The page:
Tuesday, February 10, 2009

Justice, Yemeni-style

More details of the harassment of the victim's relatives at the trial of the man accused of murdering Moshe (Masha) al-Nahari have emerged in The Yemen Times. But the response of the few hundred Jews of Amran province to the government's offer of more secure homes in the Sana'a area has been lukewarm.

Lawyers of Masha’s family demanded the transfer of the trial from the Criminal Specialized Court in Amran to Sana’a on grounds of fear from being attacked by Al-Abdi’s tribe who showed harmful intentions towards the Jewish minority according to both Muslim and Jewish locals.

During court sessions the Jews were advised to hide their plaits so as not to be recognized and attacked. During one aggressive incident against the Jews, the judge imprisoned five of aggressors from Al-Abdi tribe, but they were released after a few hours without bail. Furthermore, according to Al-Anesi, the court did not send soldiers with the Jews to protect them during their journey back and forth to the trial sessions. The lawyers had to escort them to ensure their safety.

No response was received from the general prosecution or the Ministry of Justice concerning the court transfer’s request. Dr. Abdullah Al-Olfi, the general prosecutor, said that the transfer request is pending review by Justice Minister Ghazi Al-Aghbari, who wanted an official letter before responding to the query on the transfer.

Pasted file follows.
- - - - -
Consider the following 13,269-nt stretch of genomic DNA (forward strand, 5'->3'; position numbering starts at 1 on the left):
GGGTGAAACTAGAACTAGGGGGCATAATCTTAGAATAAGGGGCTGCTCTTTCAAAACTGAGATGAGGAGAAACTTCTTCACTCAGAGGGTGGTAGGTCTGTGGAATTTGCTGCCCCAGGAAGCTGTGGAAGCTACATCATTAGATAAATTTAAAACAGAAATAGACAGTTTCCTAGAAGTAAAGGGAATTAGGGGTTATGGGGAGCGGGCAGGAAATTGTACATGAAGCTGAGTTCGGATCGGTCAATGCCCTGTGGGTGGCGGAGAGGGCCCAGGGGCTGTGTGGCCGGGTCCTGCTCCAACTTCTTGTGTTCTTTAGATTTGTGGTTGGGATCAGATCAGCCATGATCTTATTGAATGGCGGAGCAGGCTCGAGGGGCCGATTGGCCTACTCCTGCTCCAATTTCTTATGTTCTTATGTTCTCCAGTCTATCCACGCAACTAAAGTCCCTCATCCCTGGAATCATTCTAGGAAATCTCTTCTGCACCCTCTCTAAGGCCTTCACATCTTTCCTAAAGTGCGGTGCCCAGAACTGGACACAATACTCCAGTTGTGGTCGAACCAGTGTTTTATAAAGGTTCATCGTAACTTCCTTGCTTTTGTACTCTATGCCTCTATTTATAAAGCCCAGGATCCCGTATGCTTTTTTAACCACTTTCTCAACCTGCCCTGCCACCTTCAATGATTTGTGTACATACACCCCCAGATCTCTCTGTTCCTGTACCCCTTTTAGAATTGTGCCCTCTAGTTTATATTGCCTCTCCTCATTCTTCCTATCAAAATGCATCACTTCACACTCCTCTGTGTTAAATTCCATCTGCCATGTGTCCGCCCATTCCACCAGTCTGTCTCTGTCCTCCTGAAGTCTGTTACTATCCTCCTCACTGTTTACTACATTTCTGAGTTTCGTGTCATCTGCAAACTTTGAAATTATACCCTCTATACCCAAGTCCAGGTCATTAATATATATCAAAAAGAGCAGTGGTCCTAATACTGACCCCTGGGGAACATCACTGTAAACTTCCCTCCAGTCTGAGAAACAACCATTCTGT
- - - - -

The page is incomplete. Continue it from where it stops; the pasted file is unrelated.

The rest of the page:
People put in charge of managing living places for Jews such as Mohammed Bin Naji al-Shaif, the head of the human rights commission in the Parliament, denied that the places are small for the Jews. “We devoted 54 houses for 42 families, which means that extra housing can be used for the bigger families,” Al-Shaif said.

Al-Shaif said that the Jews did not come because they don’t want to leave their houses. “Four families took their keys and went back,” he said.

Al-Anesi and Taha blamed the public mass media, which generalized what happened in Gaza as being the fault of all Jews. Political parties and religious scholars stood still in this issue Al-Anesi stated, who said that he contacted all of them to help the Yemeni Jews. He added, “This is not a political issue, or international. It is Yemeni."

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